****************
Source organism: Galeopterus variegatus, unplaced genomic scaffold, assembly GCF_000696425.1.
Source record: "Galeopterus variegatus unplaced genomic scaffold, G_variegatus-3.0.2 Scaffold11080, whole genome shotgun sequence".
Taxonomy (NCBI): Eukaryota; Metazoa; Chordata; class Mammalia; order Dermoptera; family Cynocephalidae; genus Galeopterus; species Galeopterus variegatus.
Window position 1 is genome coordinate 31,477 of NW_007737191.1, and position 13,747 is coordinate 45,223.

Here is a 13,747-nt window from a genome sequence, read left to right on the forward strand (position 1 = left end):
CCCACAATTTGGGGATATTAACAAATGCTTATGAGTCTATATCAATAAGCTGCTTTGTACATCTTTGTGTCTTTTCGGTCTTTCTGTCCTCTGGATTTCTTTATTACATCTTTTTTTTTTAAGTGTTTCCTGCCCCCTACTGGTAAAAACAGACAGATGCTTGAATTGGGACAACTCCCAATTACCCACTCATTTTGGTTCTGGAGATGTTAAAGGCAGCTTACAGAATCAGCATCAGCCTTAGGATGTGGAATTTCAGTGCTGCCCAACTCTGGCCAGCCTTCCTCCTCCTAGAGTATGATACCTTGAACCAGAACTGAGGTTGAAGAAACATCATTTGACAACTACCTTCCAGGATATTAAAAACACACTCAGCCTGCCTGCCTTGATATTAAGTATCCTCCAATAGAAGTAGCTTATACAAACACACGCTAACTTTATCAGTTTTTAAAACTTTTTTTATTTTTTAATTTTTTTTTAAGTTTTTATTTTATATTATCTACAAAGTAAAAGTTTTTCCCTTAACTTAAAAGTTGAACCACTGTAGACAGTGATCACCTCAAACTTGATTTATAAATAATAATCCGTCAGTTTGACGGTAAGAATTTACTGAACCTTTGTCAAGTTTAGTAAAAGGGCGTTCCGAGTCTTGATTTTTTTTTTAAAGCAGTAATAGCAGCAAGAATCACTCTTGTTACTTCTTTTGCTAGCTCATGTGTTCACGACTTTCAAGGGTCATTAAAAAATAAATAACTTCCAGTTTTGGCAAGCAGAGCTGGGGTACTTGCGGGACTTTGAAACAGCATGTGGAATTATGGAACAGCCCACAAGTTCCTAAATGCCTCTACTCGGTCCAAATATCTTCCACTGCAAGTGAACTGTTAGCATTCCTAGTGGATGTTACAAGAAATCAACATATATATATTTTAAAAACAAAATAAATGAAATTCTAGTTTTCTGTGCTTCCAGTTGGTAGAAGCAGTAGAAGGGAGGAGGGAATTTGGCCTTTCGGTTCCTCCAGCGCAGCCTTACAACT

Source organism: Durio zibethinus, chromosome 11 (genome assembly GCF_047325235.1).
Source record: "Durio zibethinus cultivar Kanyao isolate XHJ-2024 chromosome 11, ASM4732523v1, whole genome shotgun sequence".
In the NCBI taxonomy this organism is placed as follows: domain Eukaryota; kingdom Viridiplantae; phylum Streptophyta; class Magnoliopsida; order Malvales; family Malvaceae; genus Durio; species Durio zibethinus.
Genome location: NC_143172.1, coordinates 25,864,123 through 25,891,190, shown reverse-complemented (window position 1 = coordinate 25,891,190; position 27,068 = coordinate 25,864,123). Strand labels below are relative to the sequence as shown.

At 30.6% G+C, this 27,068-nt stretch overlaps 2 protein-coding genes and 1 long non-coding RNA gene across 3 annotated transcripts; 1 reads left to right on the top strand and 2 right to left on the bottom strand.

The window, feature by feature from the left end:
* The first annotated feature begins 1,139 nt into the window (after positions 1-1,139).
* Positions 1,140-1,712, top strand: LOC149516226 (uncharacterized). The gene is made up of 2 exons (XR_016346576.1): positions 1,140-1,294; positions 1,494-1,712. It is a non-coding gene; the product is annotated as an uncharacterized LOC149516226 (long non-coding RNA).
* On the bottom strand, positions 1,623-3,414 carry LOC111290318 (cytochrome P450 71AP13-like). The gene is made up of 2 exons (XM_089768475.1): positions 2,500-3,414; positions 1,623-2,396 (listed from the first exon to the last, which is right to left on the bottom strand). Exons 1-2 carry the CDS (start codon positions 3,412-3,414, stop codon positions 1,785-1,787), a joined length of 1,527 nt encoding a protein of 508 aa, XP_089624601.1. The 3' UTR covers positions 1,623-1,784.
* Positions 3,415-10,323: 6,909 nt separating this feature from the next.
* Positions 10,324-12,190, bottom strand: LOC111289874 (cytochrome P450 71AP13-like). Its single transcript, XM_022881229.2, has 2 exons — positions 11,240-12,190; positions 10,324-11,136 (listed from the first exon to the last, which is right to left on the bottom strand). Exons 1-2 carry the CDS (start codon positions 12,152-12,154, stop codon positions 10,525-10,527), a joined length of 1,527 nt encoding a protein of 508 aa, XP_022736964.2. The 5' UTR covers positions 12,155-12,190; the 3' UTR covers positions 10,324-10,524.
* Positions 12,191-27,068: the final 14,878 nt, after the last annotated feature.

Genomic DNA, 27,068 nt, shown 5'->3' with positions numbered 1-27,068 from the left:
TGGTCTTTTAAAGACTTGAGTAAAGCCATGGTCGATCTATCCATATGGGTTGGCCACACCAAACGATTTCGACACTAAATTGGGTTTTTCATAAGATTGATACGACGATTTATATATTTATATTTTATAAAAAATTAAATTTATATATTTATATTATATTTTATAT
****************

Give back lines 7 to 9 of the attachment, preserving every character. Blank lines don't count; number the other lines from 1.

Source organism: Durio zibethinus, chromosome 11 (genome assembly GCF_047325235.1).
Source record: "Durio zibethinus cultivar Kanyao isolate XHJ-2024 chromosome 11, ASM4732523v1, whole genome shotgun sequence".
In the NCBI taxonomy this organism is placed as follows: domain Eukaryota; kingdom Viridiplantae; phylum Streptophyta; class Magnoliopsida; order Malvales; family Malvaceae; genus Durio; species Durio zibethinus.